Eventually, I left school with no certificates, with only one eye working and a broken leg, all through bullying. I was doing the very lowest level of job, I worked as a van lad on a milk round, and then milkman, but I got sacked as I couldn’t work out the bills properly.

I signed on for unemployment benefit and was unemployed for three months just about holding my head above water as my benefits went on my keep at home. I tried labouring on building sites but experienced enormous amount of bullying and injuries, so I was often unemployed, and benefits were my lifeline.

When my dad had a stroke, I took on the role of his carer for many years. I had never married or had any real girlfriends, the result of living in poverty and my undiagnosed autism. Living on carers allowance it was a real struggle to pay the bills especially when my mother became ill as well. Poverty was like a dead weight trying to pull me under all the time. When a third stroke killed my father his council pension went, so I had to get a job. My sister and brother both died of diseases, my sister at 60 and brother at 74. Mother was still really ill, but my other sister was able to look after her during the day, while I took on a driving job and cared for her at night. The stress and scheduling of that didn’t work so I had to give up work to become a fulltime career. My mother by then was on attendance allowance so my social security, her pension and attendance allowance just kept our heads above water.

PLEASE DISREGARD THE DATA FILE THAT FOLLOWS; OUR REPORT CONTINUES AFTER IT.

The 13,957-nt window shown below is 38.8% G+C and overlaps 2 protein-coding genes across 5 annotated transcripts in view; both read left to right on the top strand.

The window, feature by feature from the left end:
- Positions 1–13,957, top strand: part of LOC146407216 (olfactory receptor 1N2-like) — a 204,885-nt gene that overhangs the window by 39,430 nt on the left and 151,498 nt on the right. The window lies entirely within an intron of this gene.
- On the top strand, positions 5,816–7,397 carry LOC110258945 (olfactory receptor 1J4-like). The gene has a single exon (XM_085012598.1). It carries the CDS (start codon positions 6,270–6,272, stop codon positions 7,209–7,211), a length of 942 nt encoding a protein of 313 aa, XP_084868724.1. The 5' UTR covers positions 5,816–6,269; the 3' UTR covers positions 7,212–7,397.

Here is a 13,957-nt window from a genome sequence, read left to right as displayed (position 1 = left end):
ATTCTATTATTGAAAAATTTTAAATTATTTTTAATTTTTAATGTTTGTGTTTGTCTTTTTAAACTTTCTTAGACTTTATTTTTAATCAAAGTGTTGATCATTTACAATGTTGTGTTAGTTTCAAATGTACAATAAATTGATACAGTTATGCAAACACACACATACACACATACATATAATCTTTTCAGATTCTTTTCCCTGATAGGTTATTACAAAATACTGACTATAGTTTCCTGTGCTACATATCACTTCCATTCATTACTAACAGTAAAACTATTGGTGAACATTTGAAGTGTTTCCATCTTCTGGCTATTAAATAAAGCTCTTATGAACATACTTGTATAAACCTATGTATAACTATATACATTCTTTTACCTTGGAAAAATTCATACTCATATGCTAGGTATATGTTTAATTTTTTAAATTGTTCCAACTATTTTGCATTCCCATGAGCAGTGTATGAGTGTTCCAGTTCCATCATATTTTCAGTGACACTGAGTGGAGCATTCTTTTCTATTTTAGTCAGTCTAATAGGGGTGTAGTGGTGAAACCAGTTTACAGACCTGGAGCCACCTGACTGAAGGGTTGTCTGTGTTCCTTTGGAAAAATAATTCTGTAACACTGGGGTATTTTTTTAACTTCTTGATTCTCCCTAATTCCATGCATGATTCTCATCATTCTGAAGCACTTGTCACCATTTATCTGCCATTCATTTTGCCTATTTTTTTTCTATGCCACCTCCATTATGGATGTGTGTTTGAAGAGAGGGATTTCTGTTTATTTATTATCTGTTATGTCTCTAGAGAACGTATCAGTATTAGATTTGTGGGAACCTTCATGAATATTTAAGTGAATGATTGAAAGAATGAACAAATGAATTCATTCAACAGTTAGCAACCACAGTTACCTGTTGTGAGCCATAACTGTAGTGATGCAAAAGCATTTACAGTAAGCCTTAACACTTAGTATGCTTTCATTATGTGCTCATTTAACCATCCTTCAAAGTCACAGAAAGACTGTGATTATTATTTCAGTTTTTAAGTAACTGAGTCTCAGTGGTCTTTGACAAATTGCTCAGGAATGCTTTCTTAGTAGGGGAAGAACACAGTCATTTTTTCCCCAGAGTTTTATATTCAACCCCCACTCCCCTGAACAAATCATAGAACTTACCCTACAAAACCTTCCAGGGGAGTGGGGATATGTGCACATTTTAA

When my mother died, I had to sell the decrepit smallholding to pay off debts and move in with my sister. I got a job as a council car park attendant, was able to get a council one-bed flat, and got harassed badly by a neighbour demanding money which cost me a lot.